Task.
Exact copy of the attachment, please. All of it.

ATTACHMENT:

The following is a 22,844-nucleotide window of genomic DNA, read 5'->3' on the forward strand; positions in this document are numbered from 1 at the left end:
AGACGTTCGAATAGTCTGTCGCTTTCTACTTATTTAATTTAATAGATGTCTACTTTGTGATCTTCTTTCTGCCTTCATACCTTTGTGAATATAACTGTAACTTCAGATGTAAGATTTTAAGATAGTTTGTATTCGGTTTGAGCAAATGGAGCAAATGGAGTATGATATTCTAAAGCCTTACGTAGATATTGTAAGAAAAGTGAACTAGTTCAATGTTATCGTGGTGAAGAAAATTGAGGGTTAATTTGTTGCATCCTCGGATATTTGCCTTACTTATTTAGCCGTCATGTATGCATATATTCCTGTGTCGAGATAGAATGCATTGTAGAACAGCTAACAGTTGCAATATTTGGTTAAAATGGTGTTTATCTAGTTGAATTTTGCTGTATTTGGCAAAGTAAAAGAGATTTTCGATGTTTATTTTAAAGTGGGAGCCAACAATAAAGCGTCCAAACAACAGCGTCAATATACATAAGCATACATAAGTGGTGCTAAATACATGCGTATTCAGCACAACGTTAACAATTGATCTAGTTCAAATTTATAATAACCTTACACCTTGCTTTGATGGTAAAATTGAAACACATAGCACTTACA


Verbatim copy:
The following is a 22,844-nucleotide window of genomic DNA, read 5'->3' on the forward strand; positions in this document are numbered from 1 at the left end:
AGACGTTCGAATAGTCTGTCGCTTTCTACTTATTTAATTTAATAGATGTCTACTTTGTGATCTTCTTTCTGCCTTCATACCTTTGTGAATATAACTGTAACTTCAGATGTAAGATTTTAAGATAGTTTGTATTCGGTTTGAGCAAATGGAGCAAATGGAGTATGATATTCTAAAGCCTTACGTAGATATTGTAAGAAAAGTGAACTAGTTCAATGTTATCGTGGTGAAGAAAATTGAGGGTTAATTTGTTGCATCCTCGGATATTTGCCTTACTTATTTAGCCGTCATGTATGCATATATTCCTGTGTCGAGATAGAATGCATTGTAGAACAGCTAACAGTTGCAATATTTGGTTAAAATGGTGTTTATCTAGTTGAATTTTGCTGTATTTGGCAAAGTAAAAGAGATTTTCGATGTTTATTTTAAAGTGGGAGCCAACAATAAAGCGTCCAAACAACAGCGTCAATATACATAAGCATACATAAGTGGTGCTAAATACATGCGTATTCAGCACAACGTTAACAATTGATCTAGTTCAAATTTATAATAACCTTACACCTTGCTTTGATGGTAAAATTGAAACACATAGCACTTACA